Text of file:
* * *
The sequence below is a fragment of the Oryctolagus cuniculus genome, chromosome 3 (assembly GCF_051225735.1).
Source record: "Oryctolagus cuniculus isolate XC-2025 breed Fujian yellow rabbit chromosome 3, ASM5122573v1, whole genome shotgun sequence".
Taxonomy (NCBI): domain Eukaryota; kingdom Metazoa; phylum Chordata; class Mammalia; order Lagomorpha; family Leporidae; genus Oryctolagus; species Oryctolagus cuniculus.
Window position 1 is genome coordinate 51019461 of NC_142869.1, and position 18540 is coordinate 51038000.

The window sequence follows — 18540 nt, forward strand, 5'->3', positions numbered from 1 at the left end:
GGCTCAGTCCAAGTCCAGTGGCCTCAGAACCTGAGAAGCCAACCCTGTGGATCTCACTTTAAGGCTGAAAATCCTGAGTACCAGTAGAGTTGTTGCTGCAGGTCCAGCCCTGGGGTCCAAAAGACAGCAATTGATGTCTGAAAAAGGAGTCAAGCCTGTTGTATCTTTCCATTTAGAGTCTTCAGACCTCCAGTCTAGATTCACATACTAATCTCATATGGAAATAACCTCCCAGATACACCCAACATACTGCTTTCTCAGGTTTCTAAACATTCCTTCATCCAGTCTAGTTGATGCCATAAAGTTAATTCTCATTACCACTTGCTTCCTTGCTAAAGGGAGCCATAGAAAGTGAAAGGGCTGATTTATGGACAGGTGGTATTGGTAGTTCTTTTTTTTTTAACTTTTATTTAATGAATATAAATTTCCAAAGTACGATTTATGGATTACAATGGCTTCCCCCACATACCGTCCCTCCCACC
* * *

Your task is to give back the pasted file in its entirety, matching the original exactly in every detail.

The sequence below is a fragment of the Oryctolagus cuniculus genome, chromosome 3 (assembly GCF_051225735.1).
Source record: "Oryctolagus cuniculus isolate XC-2025 breed Fujian yellow rabbit chromosome 3, ASM5122573v1, whole genome shotgun sequence".
Taxonomy (NCBI): domain Eukaryota; kingdom Metazoa; phylum Chordata; class Mammalia; order Lagomorpha; family Leporidae; genus Oryctolagus; species Oryctolagus cuniculus.
Window position 1 is genome coordinate 51019461 of NC_142869.1, and position 18540 is coordinate 51038000.

The window sequence follows — 18540 nt, forward strand, 5'->3', positions numbered from 1 at the left end:
GGCTCAGTCCAAGTCCAGTGGCCTCAGAACCTGAGAAGCCAACCCTGTGGATCTCACTTTAAGGCTGAAAATCCTGAGTACCAGTAGAGTTGTTGCTGCAGGTCCAGCCCTGGGGTCCAAAAGACAGCAATTGATGTCTGAAAAAGGAGTCAAGCCTGTTGTATCTTTCCATTTAGAGTCTTCAGACCTCCAGTCTAGATTCACATACTAATCTCATATGGAAATAACCTCCCAGATACACCCAACATACTGCTTTCTCAGGTTTCTAAACATTCCTTCATCCAGTCTAGTTGATGCCATAAAGTTAATTCTCATTACCACTTGCTTCCTTGCTAAAGGGAGCCATAGAAAGTGAAAGGGCTGATTTATGGACAGGTGGTATTGGTAGTTCTTTTTTTTTTAACTTTTATTTAATGAATATAAATTTCCAAAGTACGATTTATGGATTACAATGGCTTCCCCCACATACCGTCCCTCCCACC